The proton-pump inhibitor test: pros and cons.

CIC INSERM, Service Gastroentérologie et Hépatologie, Nantes, Cedex, France.
European Journal of Gastroenterology & Hepatology (Impact Factor: 2.15). 10/2004; 16(9):847-52. DOI: 10.1097/00042737-200409000-00005
Source: PubMed
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    ABSTRACT: BACKGROUND AND OBJECTIVES: The association of gastroesophageal reflux disease (GERD) and laryngeal symptoms is not clear. We aimed to examine the symptomatic and endoscopic relations between GERD and laryngeal symptoms and also to evaluate the response to a 2-week proton pump inhibitor (PPI) trial. METHODS: Seventy-two patients experiencing persistent laryngeal symptoms ≥2/week were enrolled. The laryngeal symptoms using the 1-week laryngeal symptom score (LSS) and the typical reflux symptoms including heartburn and acid regurgitation were assessed. Transnasal-esophagogastroduodenoscopy (TN-EGD) and ambulatory 24-h esophageal pH monitoring were performed. The patients were classified into a GERD group and a non-GERD group. The GERD group was defined as the cases of the presence of typical reflux symptoms and/or reflux esophagitis and/or pathologic acid exposure. Patients were treated with 30 mg of lansoprazole bid for 14 days. RESULTS: Thirty-nine patients (54 %) were diagnosed with GERD on the basis of typical reflux symptoms, EGD, and/or pH testing. There was no significant association between the LSS and the presence of typical reflux symptoms. Also, the presence of laryngitis was not significantly related to reflux esophagitis. The 2-week PPI trial showed no significant difference in the improvement in laryngeal symptoms between the GERD and non-GERD groups. CONCLUSIONS: There was no significant symptomatic and endoscopic association between GERD and laryngeal symptoms. Therefore, GERD does not appear to be the sole cause of these symptoms. Additionally, a 2-week PPI trial is not long enough to be a diagnostic tool in patients with laryngeal symptoms.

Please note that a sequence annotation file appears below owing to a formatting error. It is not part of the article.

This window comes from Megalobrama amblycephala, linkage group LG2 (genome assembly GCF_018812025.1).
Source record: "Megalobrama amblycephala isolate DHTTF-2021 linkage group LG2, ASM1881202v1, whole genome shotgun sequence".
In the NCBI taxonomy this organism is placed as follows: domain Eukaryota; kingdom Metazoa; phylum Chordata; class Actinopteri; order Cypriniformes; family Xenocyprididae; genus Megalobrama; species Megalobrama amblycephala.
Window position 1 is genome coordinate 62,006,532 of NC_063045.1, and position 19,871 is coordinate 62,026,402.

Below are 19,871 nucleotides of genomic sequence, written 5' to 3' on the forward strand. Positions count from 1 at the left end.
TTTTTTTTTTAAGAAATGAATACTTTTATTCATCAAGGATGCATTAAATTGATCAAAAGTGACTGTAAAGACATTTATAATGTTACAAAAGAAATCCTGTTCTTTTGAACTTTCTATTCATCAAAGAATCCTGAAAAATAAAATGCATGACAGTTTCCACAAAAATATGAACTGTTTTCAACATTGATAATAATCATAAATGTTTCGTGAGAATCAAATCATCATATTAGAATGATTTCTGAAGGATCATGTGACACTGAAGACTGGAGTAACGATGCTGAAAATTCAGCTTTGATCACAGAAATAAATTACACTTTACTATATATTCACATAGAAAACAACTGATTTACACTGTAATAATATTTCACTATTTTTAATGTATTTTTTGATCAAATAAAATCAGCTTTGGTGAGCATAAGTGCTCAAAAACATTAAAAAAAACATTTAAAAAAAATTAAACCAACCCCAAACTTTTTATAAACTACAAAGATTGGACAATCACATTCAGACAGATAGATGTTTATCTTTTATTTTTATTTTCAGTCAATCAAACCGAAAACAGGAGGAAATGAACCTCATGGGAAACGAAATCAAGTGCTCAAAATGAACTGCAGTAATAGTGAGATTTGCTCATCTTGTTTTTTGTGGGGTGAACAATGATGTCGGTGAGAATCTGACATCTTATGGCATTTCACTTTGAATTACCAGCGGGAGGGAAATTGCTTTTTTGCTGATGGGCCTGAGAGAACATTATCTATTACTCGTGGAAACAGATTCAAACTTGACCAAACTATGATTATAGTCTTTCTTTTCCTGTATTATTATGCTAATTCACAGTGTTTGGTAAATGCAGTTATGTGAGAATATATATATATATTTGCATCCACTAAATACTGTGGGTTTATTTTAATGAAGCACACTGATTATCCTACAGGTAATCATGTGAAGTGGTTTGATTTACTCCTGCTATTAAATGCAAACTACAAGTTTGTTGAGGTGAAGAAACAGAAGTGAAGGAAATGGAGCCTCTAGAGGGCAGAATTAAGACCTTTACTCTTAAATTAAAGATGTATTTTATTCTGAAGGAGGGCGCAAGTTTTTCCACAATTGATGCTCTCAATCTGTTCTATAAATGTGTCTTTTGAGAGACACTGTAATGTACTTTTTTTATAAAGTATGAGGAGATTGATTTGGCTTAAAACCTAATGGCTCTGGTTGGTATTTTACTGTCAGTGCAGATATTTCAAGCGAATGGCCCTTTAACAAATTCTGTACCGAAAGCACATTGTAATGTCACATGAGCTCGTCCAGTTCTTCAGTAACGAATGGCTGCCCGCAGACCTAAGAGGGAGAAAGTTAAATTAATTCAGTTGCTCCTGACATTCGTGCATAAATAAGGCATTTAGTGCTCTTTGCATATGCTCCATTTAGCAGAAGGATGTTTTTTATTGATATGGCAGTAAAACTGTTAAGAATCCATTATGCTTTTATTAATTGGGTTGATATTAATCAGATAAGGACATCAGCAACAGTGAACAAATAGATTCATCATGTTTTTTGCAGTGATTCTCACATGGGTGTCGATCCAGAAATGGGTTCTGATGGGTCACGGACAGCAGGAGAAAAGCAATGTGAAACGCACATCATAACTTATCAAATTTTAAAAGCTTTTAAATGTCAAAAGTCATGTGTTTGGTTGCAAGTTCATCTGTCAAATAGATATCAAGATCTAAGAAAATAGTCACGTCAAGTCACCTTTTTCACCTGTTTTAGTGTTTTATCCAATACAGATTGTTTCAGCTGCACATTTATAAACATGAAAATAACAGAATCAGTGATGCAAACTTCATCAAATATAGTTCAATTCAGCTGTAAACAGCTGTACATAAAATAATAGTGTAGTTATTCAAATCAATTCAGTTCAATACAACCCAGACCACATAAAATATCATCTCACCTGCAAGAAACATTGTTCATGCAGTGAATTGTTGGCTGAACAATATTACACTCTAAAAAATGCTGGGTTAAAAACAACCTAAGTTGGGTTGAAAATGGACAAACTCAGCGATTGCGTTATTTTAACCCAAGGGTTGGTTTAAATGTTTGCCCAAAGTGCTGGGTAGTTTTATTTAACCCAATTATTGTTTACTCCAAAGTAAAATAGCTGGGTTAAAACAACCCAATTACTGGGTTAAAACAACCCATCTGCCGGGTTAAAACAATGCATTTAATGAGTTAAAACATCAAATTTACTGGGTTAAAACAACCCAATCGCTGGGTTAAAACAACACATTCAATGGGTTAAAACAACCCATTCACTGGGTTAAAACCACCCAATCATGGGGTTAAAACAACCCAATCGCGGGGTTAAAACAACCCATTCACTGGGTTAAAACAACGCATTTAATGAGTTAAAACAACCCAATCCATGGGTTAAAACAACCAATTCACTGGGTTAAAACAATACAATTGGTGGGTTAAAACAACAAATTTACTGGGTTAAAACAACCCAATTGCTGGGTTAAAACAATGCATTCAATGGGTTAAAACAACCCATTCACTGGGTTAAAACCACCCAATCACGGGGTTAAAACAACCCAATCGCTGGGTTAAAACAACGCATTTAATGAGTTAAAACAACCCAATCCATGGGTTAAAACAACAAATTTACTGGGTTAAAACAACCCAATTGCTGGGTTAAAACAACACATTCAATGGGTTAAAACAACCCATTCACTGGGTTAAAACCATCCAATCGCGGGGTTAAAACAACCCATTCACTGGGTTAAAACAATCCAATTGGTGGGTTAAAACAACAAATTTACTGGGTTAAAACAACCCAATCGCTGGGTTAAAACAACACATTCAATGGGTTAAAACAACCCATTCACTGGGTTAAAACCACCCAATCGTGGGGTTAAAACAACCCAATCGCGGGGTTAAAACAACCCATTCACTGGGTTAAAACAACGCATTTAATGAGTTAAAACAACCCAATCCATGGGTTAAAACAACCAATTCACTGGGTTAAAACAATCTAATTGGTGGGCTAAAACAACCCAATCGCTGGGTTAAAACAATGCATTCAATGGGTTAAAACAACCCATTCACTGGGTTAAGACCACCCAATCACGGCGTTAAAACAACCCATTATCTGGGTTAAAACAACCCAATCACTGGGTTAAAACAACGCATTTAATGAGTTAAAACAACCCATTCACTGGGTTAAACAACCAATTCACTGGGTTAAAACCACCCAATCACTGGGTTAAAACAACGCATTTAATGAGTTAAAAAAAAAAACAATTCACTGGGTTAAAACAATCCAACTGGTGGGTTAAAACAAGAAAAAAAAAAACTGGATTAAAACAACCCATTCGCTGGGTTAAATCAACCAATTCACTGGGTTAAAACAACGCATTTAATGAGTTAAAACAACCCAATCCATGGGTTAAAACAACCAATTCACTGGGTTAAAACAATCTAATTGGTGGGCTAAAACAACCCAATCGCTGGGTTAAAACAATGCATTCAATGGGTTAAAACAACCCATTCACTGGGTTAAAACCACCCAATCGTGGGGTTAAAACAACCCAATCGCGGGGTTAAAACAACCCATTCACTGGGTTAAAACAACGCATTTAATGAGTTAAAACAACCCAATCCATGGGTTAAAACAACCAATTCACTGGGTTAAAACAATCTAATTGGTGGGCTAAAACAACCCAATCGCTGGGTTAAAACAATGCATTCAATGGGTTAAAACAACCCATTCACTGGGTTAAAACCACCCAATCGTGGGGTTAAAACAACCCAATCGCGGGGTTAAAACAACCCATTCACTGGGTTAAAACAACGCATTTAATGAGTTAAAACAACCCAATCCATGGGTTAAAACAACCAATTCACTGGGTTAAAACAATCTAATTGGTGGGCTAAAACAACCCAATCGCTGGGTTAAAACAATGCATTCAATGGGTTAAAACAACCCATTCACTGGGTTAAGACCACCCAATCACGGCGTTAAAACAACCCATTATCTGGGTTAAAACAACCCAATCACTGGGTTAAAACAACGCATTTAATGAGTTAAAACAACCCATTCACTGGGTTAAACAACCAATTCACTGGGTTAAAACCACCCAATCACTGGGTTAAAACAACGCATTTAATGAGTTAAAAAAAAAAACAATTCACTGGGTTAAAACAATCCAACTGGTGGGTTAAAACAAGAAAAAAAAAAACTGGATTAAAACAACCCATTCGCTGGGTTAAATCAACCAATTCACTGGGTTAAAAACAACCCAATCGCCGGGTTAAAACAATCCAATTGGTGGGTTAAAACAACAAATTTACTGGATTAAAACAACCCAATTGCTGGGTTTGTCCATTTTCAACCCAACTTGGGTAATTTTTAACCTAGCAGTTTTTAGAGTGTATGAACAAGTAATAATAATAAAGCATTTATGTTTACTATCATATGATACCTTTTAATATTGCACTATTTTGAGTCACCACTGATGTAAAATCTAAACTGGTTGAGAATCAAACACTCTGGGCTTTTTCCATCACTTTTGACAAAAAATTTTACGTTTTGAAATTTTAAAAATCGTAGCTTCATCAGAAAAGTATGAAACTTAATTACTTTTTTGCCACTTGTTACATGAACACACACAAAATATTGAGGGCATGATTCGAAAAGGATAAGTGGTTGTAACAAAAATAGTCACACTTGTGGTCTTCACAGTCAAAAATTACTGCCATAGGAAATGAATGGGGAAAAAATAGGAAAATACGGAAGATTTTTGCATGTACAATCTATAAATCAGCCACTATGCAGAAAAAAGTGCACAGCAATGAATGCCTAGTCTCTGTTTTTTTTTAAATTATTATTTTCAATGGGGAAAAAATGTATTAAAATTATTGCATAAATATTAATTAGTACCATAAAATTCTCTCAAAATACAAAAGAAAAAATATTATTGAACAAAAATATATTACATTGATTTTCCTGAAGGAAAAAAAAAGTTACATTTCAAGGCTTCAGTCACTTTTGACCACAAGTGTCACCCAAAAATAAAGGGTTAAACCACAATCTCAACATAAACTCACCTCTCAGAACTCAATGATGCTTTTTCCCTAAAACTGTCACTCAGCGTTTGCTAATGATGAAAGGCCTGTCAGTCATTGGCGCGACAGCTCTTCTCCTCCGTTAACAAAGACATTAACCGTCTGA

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    ABSTRACT: Globus is a persistent or intermittent non-painful sensation of a lump or foreign body in the throat. Given the benign nature of the condition and the association of gastroesophageal reflux disease, empirical therapy with proton pump inhibitor seems reasonable for patients with typical globus. The aim of this study was to investigate the clinical predictors for symptom response to short-term proton pump inhibitor treatment in patients with globus symptom. Fifty-four patients with globus symptom were enrolled prospectively. All patients were treated with pantoprazole 40 mg daily for 4 weeks. Treatment response was defined as a > 50% reduction in symptom scores between symptom assessments. Univariate and multivariate logistic regression analysis between responders and non-responders was performed to identify variables predicting response to pantoprazole treatment. Of the 54 consecutive patients considered, 13 were excluded on the basis of exclusion criteria and/or refusal to participate in the study. Finally, 41 patients were included in this study. After 4-week pantoprazole treatment, 22 patients (53.7%) were classified as responders. On multivariate analysis, the presence of reflux symptom was associated with a higher response rate to 4-week pantoprazole treatment (OR, 68.56; P = 0.043), and long symptom duration (≥ 3 months) were associated with a lower response rate to pantoprazole treatment (OR, 0.03; P = 0.034). Presence of reflux symptom and short symptom duration were independent predictors of responsiveness to 4-week pantoprazole treatment in patients with globus.
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